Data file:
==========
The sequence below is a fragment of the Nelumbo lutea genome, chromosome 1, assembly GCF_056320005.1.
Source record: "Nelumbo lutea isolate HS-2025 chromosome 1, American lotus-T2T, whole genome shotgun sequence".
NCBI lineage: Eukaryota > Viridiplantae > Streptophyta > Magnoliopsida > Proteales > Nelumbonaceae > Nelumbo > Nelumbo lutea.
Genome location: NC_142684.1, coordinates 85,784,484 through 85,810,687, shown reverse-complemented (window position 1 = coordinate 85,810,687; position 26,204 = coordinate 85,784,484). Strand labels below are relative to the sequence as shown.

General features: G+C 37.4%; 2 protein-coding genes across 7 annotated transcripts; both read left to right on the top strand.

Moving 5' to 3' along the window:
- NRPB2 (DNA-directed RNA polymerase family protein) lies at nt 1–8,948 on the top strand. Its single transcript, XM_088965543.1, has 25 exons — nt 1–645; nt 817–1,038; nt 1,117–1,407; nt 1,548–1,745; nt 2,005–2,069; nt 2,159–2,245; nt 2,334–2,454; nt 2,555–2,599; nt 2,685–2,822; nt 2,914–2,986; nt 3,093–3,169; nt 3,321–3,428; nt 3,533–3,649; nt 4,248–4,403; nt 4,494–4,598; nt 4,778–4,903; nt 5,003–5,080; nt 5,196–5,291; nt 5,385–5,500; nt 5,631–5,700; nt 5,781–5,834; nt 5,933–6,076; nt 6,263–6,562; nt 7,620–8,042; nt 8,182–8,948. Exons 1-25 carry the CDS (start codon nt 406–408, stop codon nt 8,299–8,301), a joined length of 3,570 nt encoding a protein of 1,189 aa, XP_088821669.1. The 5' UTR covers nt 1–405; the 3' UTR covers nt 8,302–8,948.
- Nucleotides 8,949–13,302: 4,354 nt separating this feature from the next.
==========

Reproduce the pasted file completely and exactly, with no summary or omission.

The sequence below is a fragment of the Nelumbo lutea genome, chromosome 1, assembly GCF_056320005.1.
Source record: "Nelumbo lutea isolate HS-2025 chromosome 1, American lotus-T2T, whole genome shotgun sequence".
NCBI lineage: Eukaryota > Viridiplantae > Streptophyta > Magnoliopsida > Proteales > Nelumbonaceae > Nelumbo > Nelumbo lutea.
Genome location: NC_142684.1, coordinates 85,784,484 through 85,810,687, shown reverse-complemented (window position 1 = coordinate 85,810,687; position 26,204 = coordinate 85,784,484). Strand labels below are relative to the sequence as shown.

General features: G+C 37.4%; 2 protein-coding genes across 7 annotated transcripts; both read left to right on the top strand.

Moving 5' to 3' along the window:
- NRPB2 (DNA-directed RNA polymerase family protein) lies at nt 1–8,948 on the top strand. Its single transcript, XM_088965543.1, has 25 exons — nt 1–645; nt 817–1,038; nt 1,117–1,407; nt 1,548–1,745; nt 2,005–2,069; nt 2,159–2,245; nt 2,334–2,454; nt 2,555–2,599; nt 2,685–2,822; nt 2,914–2,986; nt 3,093–3,169; nt 3,321–3,428; nt 3,533–3,649; nt 4,248–4,403; nt 4,494–4,598; nt 4,778–4,903; nt 5,003–5,080; nt 5,196–5,291; nt 5,385–5,500; nt 5,631–5,700; nt 5,781–5,834; nt 5,933–6,076; nt 6,263–6,562; nt 7,620–8,042; nt 8,182–8,948. Exons 1-25 carry the CDS (start codon nt 406–408, stop codon nt 8,299–8,301), a joined length of 3,570 nt encoding a protein of 1,189 aa, XP_088821669.1. The 5' UTR covers nt 1–405; the 3' UTR covers nt 8,302–8,948.
- Nucleotides 8,949–13,302: 4,354 nt separating this feature from the next.